The Animal Rescue Craft Guild has also been using pillowcases, and flannelette sheets for pouches for young kangaroos and wallabies.

The International Fund for Animal Welfare

The hospital has been overwhelmed with  donations of money, food, towels and pharmaceutical supplies. The money will enable wildlife organisations to distribute drinking stations for koalas and other wildlife in the fire ravaged areas.

Northern Star

This year the fires have begun earlier than usual, and are more widespread, and much more difficult to contain. Although each state has a firefighting service, we could not do without the volunteer fighters; all firefighters  are affectionately known as ”the firies”.

The town of Port Macquarie, thanking ”the firies”  on a smoke filled day.

When the fires are burning, volunteers are needed on all fronts, local people and charity groups are invaluable in providing food and accommodation to the firefighters, and this is often for indefinite periods of time. The people who are left homeless are suspended in an unreal world, often without much money or shelter, to continue a normal life. The kindness of friends and neighbours and other members of the community is paramount.

Daily Telegraph> Northern Beaches

So, many thanks and salute to those who fight fires, and those who help on a voluntary basis, not to mention the reciprocal help and support given by firefighters from California, Canada and New Zealand…..doesn’t that just give you hope for the world?

However, much as Australians understand that bush fires are a fact of life, the amount of bush fires burning across the country this year suggests we are in uncharted territory. It is not sustainable to assume we can always rely on volunteers, and hope that the fires won’t be as bad next year; long term planning is needed …. hopefully both state and federal governments will soon begin serious discussion on future policies and budgets for our changing world.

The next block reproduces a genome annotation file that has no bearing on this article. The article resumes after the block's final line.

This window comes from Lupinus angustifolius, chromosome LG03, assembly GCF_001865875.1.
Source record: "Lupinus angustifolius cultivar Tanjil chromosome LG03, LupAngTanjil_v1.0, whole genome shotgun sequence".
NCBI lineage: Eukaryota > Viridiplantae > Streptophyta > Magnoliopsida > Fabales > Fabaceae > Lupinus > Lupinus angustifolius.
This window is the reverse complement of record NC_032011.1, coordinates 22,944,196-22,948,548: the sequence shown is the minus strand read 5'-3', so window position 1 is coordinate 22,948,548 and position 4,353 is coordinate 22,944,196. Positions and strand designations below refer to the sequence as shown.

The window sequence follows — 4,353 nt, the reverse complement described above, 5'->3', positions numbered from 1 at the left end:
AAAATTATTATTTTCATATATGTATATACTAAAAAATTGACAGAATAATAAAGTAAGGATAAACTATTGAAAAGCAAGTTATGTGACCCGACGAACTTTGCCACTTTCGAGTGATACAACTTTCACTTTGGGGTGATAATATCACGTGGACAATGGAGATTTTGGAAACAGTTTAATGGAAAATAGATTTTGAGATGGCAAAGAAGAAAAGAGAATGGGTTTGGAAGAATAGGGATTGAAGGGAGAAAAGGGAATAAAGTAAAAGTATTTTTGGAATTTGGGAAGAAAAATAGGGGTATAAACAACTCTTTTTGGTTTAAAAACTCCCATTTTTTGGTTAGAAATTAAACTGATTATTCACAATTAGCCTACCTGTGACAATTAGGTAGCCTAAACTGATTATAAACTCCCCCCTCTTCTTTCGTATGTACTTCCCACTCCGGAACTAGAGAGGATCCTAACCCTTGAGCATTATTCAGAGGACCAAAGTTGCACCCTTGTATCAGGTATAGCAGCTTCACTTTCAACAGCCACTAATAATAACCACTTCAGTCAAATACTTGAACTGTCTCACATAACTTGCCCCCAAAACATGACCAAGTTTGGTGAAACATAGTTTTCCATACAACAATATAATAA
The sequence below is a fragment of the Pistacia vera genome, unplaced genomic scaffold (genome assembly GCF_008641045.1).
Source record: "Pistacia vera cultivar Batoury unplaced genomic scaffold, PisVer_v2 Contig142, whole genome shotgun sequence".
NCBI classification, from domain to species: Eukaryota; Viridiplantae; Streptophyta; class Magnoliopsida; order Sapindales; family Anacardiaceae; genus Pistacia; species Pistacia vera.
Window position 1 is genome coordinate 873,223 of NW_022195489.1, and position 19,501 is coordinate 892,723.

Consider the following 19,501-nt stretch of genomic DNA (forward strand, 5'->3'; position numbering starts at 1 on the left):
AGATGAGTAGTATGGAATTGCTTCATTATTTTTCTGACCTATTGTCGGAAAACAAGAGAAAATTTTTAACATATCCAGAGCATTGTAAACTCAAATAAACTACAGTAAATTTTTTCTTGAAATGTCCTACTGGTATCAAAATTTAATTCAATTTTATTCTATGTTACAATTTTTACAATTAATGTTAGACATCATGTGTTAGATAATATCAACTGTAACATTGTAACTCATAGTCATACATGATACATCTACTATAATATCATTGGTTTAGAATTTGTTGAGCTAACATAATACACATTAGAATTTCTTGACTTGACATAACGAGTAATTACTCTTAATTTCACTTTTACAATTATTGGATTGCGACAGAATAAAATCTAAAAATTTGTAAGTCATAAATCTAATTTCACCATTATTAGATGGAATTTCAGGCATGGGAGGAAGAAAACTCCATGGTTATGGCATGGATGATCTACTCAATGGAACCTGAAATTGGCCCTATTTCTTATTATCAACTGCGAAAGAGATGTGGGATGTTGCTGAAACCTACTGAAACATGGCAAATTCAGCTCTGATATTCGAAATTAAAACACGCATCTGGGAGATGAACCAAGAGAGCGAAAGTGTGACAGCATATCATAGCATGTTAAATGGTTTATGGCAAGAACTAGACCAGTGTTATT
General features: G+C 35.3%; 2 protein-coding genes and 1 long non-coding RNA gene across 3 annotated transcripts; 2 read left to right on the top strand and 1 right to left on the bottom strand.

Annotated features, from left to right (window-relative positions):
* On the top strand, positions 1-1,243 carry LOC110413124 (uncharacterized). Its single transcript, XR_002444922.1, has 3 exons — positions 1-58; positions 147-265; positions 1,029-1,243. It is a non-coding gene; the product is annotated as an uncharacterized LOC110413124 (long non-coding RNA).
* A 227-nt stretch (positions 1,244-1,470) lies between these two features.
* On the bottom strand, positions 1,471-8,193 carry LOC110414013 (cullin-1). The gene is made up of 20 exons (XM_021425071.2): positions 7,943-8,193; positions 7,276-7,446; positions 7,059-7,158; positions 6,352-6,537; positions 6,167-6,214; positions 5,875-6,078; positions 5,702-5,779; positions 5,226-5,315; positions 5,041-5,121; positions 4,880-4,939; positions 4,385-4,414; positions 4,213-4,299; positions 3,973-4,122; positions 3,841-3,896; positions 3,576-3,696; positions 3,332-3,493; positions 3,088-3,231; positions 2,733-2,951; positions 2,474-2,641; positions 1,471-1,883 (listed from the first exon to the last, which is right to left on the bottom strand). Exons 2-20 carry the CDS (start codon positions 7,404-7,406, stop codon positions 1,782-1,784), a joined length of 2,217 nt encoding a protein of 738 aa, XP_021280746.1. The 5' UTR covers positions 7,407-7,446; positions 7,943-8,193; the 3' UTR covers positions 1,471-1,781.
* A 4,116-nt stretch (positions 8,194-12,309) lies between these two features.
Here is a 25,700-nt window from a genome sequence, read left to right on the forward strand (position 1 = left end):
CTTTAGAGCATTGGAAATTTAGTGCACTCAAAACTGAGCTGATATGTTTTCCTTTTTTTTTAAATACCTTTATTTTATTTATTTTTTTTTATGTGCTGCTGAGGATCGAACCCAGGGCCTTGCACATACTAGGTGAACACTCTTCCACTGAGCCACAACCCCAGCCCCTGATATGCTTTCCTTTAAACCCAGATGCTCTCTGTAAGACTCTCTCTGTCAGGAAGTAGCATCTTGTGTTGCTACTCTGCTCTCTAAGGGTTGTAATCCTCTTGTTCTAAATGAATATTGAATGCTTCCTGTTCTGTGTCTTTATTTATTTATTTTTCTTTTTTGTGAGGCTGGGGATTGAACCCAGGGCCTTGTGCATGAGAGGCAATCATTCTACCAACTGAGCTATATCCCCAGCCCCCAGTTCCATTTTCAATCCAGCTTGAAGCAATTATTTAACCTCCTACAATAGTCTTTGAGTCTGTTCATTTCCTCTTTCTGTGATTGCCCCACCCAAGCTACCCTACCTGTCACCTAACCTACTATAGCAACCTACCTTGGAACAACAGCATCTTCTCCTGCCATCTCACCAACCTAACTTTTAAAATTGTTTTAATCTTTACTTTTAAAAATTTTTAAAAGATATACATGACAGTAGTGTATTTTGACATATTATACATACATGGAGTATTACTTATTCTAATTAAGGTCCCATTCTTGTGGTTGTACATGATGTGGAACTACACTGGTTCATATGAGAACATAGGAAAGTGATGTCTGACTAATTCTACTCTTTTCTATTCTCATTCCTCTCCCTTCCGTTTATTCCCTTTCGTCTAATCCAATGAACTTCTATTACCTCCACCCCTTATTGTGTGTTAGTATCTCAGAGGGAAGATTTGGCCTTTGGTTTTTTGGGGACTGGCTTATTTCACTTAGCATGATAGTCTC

I have used this David Attenborough quote before, but it’s worth a repeat:

It seems to me that the natural world is a great source of excitement; the greatest source of visual beauty; the greatest source of intellectual interest. 

It is the greatest source of so much in life that makes life worth living. 

Many thanks for taking the time to read my blog, and may you be warm in winter and cool in summer.

PS: Two koalas from the Port Macquarie Koala Hospital appear in the National Geographic DVD, and these two superstars are called Crescent Head Jimmy, and Oxley Twinkles.

I can’t help thinking my first photo of the cute koala in yellow mittens might be Oxley Twinkles!

Copyright: Geraldine Mackey: All Rights Reserved.

 

 

 

 

 

 

 

 

 

 

 

 

 

 

 

 

 

 

 

22 thoughts on “Summer bush fires, Port Macquarie, the koala hospital..

  1. Susan Hutton

    Glad you are not affected by the fires this time, I hope they are all soon brought under control and that State and Federal governments think long and hard about what to do in the future.

    Reply
    1. germac4 Post author